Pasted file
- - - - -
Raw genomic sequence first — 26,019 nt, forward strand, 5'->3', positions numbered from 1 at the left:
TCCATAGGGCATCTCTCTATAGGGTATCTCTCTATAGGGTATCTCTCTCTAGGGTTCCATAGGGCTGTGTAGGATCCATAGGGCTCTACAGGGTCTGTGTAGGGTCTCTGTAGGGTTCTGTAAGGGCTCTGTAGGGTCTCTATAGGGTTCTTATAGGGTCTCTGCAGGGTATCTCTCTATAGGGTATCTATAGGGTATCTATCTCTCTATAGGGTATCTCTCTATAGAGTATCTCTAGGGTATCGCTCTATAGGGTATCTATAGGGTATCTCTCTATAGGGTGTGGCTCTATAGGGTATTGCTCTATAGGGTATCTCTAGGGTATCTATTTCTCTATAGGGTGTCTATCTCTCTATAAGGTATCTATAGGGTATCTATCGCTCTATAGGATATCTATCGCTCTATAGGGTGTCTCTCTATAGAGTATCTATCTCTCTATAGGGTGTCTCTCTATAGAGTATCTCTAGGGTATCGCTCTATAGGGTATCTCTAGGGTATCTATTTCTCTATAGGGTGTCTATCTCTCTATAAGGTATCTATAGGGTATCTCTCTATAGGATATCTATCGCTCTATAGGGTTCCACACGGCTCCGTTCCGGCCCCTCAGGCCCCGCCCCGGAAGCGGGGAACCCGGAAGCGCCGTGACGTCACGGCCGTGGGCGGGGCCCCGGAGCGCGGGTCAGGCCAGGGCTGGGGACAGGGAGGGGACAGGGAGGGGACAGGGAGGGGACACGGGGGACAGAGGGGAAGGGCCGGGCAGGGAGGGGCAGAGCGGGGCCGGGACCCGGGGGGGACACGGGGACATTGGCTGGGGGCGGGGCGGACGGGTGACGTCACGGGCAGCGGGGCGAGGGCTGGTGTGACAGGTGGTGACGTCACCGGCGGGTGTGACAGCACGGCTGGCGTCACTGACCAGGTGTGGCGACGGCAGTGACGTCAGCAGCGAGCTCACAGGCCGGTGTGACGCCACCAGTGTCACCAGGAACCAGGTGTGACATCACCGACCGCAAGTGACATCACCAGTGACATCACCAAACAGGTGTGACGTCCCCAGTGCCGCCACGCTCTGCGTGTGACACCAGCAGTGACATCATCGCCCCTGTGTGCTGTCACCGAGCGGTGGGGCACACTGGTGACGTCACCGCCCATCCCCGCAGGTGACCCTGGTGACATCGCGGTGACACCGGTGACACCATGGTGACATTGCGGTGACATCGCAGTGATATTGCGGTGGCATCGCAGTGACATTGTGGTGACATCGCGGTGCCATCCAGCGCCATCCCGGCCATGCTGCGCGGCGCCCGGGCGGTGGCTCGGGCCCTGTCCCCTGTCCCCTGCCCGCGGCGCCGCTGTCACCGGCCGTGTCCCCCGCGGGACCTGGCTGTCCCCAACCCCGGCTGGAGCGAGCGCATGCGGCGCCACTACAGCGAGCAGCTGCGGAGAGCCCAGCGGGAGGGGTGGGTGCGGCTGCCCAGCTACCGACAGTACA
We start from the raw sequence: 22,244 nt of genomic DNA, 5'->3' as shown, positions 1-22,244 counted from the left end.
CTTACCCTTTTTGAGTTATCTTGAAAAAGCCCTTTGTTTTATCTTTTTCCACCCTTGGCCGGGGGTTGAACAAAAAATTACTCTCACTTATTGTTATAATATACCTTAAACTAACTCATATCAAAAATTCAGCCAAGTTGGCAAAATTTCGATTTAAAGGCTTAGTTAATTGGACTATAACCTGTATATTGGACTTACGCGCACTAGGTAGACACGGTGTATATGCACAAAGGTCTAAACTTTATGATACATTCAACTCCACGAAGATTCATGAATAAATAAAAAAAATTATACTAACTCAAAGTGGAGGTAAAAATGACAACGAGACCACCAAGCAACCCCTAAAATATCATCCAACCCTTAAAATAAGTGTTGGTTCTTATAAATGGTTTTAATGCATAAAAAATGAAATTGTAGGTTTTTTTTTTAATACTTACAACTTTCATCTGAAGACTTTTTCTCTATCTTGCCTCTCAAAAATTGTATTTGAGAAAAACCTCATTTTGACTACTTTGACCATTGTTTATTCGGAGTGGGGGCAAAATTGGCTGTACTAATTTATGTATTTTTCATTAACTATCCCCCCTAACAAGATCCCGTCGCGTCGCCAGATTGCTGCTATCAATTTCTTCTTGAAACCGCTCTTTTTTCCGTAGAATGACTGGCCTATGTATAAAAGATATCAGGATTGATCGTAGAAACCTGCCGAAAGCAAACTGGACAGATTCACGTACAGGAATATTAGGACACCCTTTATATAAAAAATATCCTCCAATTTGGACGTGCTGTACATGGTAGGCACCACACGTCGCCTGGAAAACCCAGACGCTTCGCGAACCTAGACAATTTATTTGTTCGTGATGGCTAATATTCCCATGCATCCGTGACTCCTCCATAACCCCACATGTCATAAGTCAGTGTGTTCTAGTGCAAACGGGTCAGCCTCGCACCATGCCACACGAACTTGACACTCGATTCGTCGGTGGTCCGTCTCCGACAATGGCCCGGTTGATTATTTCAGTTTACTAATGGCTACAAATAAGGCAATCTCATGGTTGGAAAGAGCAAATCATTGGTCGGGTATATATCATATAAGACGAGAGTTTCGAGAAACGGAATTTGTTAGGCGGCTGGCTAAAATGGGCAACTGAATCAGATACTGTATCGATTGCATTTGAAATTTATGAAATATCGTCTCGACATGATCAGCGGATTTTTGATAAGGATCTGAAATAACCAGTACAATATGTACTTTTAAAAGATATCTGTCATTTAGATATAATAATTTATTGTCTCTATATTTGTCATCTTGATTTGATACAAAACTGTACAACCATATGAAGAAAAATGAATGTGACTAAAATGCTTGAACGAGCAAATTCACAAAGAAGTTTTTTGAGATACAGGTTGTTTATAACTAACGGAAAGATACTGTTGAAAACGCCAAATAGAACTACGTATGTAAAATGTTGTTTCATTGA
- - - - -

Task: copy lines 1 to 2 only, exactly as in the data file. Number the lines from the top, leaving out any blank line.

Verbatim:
Raw genomic sequence first — 26,019 nt, forward strand, 5'->3', positions numbered from 1 at the left:
TCCATAGGGCATCTCTCTATAGGGTATCTCTCTATAGGGTATCTCTCTCTAGGGTTCCATAGGGCTGTGTAGGATCCATAGGGCTCTACAGGGTCTGTGTAGGGTCTCTGTAGGGTTCTGTAAGGGCTCTGTAGGGTCTCTATAGGGTTCTTATAGGGTCTCTGCAGGGTATCTCTCTATAGGGTATCTATAGGGTATCTATCTCTCTATAGGGTATCTCTCTATAGAGTATCTCTAGGGTATCGCTCTATAGGGTATCTATAGGGTATCTCTCTATAGGGTGTGGCTCTATAGGGTATTGCTCTATAGGGTATCTCTAGGGTATCTATTTCTCTATAGGGTGTCTATCTCTCTATAAGGTATCTATAGGGTATCTATCGCTCTATAGGATATCTATCGCTCTATAGGGTGTCTCTCTATAGAGTATCTATCTCTCTATAGGGTGTCTCTCTATAGAGTATCTCTAGGGTATCGCTCTATAGGGTATCTCTAGGGTATCTATTTCTCTATAGGGTGTCTATCTCTCTATAAGGTATCTATAGGGTATCTCTCTATAGGATATCTATCGCTCTATAGGGTTCCACACGGCTCCGTTCCGGCCCCTCAGGCCCCGCCCCGGAAGCGGGGAACCCGGAAGCGCCGTGACGTCACGGCCGTGGGCGGGGCCCCGGAGCGCGGGTCAGGCCAGGGCTGGGGACAGGGAGGGGACAGGGAGGGGACAGGGAGGGGACACGGGGGACAGAGGGGAAGGGCCGGGCAGGGAGGGGCAGAGCGGGGCCGGGACCCGGGGGGGACACGGGGACATTGGCTGGGGGCGGGGCGGACGGGTGACGTCACGGGCAGCGGGGCGAGGGCTGGTGTGACAGGTGGTGACGTCACCGGCGGGTGTGACAGCACGGCTGGCGTCACTGACCAGGTGTGGCGACGGCAGTGACGTCAGCAGCGAGCTCACAGGCCGGTGTGACGCCACCAGTGTCACCAGGAACCAGGTGTGACATCACCGACCGCAAGTGACATCACCAGTGACATCACCAAACAGGTGTGACGTCCCCAGTGCCGCCACGCTCTGCGTGTGACACCAGCAGTGACATCATCGCCCCTGTGTGCTGTCACCGAGCGGTGGGGCACACTGGTGACGTCACCGCCCATCCCCGCAGGTGACCCTGGTGACATCGCGGTGACACCGGTGACACCATGGTGACATTGCGGTGACATCGCAGTGATATTGCGGTGGCATCGCAGTGACATTGTGGTGACATCGCGGTGCCATCCAGCGCCATCCCGGCCATGCTGCGCGGCGCCCGGGCGGTGGCTCGGGCCCTGTCCCCTGTCCCCTGCCCGCGGCGCCGCTGTCACCGGCCGTGTCCCCCGCGGGACCTGGCTGTCCCCAACCCCGGCTGGAGCGAGCGCATGCGGCGCCACTACAGCGAGCAGCTGCGGAGAGCCCAGCGGGAGGGGTGGGTGCGGCTGCCCAGCTACCGACAGTACA